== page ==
The pound fell sharply against the U.S. dollar Wednesday after the European officials unveiled a draft bill of its version of the exit treaty it plans to negotiate with the United Kingdom as it plans to leave the bloc next year.
The draft bill, published by the European Commission, suggests Britain's access to the single market could be suspended during its transition from the bloc, the biggest economic area in the world, prior to the provisionally agreed 2021 deadline. The draft also calls for Northern Ireland to remain within the EU customs union in order to avoid a so-called hard border with the Republic of Ireland, a contentious issue in both Dublin and London that is linked to the 1998 Good Friday Agreement that ended decades of sectarian violence and create an de-facto interior border between Northern Ireland and the United Kingdom.
"The common regulatory area shall constitute an area without internal borders in which the free movement of goods is ensured and North-South cooperation protected," portions of the 119-page draft read.
The pound was marked 0.87% lower at 1.3787 following the draft's publication, the lowest since Feb. 9, extending its decline after Prime Minster Theresa May said that no U.K. leader could possibly agree to the EU's terms.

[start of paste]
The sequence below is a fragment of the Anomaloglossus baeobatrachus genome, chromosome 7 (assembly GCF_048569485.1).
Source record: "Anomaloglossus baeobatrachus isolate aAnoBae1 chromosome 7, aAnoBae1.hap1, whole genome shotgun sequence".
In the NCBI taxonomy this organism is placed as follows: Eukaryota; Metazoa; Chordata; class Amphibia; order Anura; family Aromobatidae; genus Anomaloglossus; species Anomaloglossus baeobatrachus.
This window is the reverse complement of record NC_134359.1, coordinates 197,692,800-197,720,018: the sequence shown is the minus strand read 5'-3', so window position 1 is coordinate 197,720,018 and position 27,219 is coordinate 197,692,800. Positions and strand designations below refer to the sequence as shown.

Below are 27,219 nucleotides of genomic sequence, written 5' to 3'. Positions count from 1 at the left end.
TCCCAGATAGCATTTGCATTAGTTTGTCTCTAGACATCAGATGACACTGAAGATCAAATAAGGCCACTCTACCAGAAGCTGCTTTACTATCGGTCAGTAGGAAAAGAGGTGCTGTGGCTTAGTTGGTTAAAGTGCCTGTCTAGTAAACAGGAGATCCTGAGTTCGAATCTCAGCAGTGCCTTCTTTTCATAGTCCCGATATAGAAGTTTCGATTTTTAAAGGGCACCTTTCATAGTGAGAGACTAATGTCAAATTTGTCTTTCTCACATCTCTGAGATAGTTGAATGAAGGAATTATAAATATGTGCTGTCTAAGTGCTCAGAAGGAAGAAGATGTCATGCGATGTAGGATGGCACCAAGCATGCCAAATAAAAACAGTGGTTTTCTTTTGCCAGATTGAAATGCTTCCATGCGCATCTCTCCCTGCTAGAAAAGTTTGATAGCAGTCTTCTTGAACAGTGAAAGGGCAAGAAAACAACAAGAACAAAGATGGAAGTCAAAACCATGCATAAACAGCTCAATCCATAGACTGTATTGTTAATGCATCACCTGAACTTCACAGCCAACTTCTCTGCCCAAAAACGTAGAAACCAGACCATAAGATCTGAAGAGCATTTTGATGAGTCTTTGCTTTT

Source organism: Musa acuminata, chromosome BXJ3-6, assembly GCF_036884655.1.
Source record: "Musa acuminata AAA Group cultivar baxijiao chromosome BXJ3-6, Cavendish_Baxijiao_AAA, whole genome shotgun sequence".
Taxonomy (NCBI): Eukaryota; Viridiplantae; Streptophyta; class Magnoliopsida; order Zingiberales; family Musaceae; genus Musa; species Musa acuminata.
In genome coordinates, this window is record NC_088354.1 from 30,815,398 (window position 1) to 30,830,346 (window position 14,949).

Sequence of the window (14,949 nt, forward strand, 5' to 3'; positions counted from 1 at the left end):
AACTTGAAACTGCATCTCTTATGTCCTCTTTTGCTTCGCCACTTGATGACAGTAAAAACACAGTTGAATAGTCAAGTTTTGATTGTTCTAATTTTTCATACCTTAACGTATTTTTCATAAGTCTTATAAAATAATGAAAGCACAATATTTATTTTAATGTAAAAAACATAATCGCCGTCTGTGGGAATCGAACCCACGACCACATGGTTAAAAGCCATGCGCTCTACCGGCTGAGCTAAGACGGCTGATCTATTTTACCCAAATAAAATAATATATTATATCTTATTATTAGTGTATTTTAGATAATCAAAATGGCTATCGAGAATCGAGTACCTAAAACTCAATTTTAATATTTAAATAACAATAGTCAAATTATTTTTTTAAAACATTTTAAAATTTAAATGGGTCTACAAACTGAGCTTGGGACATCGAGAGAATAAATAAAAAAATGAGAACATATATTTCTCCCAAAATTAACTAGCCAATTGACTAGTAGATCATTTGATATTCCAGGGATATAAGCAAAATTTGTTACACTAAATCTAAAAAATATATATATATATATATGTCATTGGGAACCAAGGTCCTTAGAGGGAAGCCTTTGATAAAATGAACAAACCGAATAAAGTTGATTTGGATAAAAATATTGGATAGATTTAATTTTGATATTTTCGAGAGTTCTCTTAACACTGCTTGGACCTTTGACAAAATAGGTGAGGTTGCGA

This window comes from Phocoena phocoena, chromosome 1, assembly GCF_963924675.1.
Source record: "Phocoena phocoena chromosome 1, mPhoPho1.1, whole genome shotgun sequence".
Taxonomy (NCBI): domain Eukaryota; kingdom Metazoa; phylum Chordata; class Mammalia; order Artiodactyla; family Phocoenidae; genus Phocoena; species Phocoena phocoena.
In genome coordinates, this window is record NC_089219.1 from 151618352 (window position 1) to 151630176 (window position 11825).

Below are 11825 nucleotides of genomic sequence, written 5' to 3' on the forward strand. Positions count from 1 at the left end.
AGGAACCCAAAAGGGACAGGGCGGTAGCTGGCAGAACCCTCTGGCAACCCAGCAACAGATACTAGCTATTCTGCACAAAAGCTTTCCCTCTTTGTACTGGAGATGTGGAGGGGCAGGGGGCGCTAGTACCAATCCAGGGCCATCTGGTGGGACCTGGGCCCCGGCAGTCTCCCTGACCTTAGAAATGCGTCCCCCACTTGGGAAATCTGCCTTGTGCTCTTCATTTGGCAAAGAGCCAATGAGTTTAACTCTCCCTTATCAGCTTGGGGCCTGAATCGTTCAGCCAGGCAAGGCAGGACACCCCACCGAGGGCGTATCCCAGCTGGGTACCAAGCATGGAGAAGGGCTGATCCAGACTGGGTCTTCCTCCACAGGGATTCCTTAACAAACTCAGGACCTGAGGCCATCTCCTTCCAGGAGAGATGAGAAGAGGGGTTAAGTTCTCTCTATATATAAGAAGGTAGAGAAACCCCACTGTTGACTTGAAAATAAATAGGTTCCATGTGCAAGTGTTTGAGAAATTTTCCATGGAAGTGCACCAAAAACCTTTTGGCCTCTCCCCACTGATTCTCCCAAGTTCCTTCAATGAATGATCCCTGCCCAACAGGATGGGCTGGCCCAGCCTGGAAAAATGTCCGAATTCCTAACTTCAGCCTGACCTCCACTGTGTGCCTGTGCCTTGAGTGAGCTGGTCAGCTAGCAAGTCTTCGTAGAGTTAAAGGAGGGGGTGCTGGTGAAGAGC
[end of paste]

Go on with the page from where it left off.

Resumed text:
The EU draft text is seen by many as a shot across the bow of May and her Conservative government colleagues, whom chief negotiator Michel Barnier has accused of clinging to an "illusion" of a post-Brexit agreement with the European Union that would "cherry pick" the best parts of the bloc's trading rules while jettisoning key principles on freedom of movement and business regulation.
The draft also comes at an exceedingly difficult juncture for May and her thin parliamentary majority, which could face a defeat on its Brexit stance that could trigger fresh national elections after her main rival, opposition Labour Party leader Jeremy Corbyn, said he would negotiate Britain's inclusion in a customs union after it leaves the EU.
May's government has relied on the support of ten lawmakers from the Democratic Unionist Party, all of which are opposed to any so-called "regulatory alignment" between Northern Ireland and the Republic.
"The initial reaction is one of amazement that the EU thinks these kind of propositions both on the jurisdiction European Court of Justice and particularly on the Northern Ireland border issue with either us or the British government," the DUP's Nigel Dodds told BBC News. "Quite frankly, they are in some ways quite offensive in terms of the propositions being put forward."
Should May's "Brexit Rebels" in the conservative party vote with Labour on any Brexit transition deal, or the DUP lawmakers abandon their support based on any agreement with the EU that maintains that alignment, there is a strong likelihood of fresh national elections -- the third in three years -- in the United Kingdom.